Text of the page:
Alabama Baptists have been quick to respond and many are eager to go to Texas to help, said Mark Wakefield, Alabama Baptist State Board of Missions disaster relief and chaplaincy ministries strategist.
Alabama Baptists have 7,000 trained disaster relief workers. Last week volunteers began preparing food service, shower and child care units for deployment. Wakefield said teams will be deployed as specific needs are identified by personnel on the ground.
“Alabama Baptist Disaster Relief volunteers are ready to assist when requested,” Wakefield said. “Self-deployment is discouraged since every part of the infrastructure is overloaded. A disaster this large will require time and a lot of resources. Pray for responses to proceed smoothly.”
Wakefield said people desiring to help in these initial days following the disaster can best help by giving.
“Giving makes it possible for survivors to purchase what they need and gives them control over their lives which they desperately need at this point,” he said.
Wakefield urged people not to collect supplies unless a specific organization has requested them and has agreed to receive them. Clothes, shoes or jackets are not needed.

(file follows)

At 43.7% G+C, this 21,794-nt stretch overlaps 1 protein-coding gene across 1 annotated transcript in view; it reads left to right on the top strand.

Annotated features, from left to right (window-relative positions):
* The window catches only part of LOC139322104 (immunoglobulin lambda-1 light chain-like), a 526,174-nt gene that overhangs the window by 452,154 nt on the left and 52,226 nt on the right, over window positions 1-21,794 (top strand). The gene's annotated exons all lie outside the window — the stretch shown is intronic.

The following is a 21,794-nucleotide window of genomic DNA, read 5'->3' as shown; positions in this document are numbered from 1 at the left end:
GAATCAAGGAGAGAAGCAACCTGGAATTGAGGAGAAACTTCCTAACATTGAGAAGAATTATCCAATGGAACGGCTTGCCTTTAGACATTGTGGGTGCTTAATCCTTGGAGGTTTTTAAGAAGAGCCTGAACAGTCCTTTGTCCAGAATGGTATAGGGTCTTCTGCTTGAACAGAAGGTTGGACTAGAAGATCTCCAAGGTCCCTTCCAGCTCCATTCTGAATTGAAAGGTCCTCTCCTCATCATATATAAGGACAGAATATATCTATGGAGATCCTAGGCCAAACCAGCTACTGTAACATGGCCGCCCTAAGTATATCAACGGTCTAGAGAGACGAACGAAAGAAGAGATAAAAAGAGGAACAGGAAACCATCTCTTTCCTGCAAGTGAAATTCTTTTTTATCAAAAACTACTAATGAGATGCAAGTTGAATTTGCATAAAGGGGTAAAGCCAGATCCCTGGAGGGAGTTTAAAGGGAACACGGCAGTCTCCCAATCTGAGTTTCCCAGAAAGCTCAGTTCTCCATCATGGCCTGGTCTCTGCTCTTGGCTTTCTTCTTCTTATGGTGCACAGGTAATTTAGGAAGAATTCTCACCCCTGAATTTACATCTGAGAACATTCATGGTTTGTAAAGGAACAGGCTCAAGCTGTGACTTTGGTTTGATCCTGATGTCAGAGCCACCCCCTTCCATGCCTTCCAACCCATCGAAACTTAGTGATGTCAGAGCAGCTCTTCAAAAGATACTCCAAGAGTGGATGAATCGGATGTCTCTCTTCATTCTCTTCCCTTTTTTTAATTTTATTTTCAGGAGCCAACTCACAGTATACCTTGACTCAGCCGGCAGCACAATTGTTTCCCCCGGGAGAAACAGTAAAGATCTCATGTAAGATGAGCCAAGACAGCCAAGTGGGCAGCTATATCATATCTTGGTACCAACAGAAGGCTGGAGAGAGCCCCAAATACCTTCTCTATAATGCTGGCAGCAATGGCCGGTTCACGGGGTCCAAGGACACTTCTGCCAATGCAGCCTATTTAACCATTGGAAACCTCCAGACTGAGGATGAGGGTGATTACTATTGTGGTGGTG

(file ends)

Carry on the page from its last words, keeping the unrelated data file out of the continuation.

Wakefield noted that 100 percent of funds donated to disaster relief through SBOM will go to Southern Baptist response organizations in Texas. No administrative fees come out of SBDR donations.
SBDR and Send Relief of the North American Mission Board (NAMB) also will be providing long-term aid in the aftermath of Hurricane Harvey. Cleanup response teams will be mudding out houses and chainsaw crews will be clearing fallen limbs. Beyond that, Southern Baptists anticipate being involved in rebuild efforts to assist homeowners.
“There are some events that mark a time in history for generations to come,” said Kevin Ezell, NAMB’s president. “I believe Hurricane Harvey is one of those events and Southern Baptists will be known by the way we respond.”
Other Southern Baptist organizations are responding to the financial needs of Harvey survivors.
The Woman’s Missionary Union (WMU) Foundation announced a $5,000 HEART (Humanitarian Emergency Aid for Rebuilding Tomorrow) Fund Grant to help WMU of Texas provide gift cards to help storm victims with immediate needs.
“We are so grateful that this grant will allow us to respond in Jesus’ name to the very real and urgent needs that are all around us right now,” said Carolyn Porterfield, interim executive director of WMU of Texas.
At press time, no Alabama Baptist Disaster Relief teams had been deployed, but individual churches and associations, including Coffee and Cleburne, have taken steps to aid in the relief effort.
Cottage Hill Baptist, Mobile, collected cleaning supplies, diapers and toiletry items. Grace Baptist Church, Sumiton, and Mount Hebron West Baptist Church, Elmore, were collecting cleaning supplies and bottled water to take when disaster relief workers deploy to Beaumont, Texas. A team from First Baptist Church, Robertsdale, went to Lake Charles, Louisiana, to help prepare meals for those sheltered there.
Knight noted that trained volunteers will be needed for months and SBDR will be there for the duration. (BP contributed)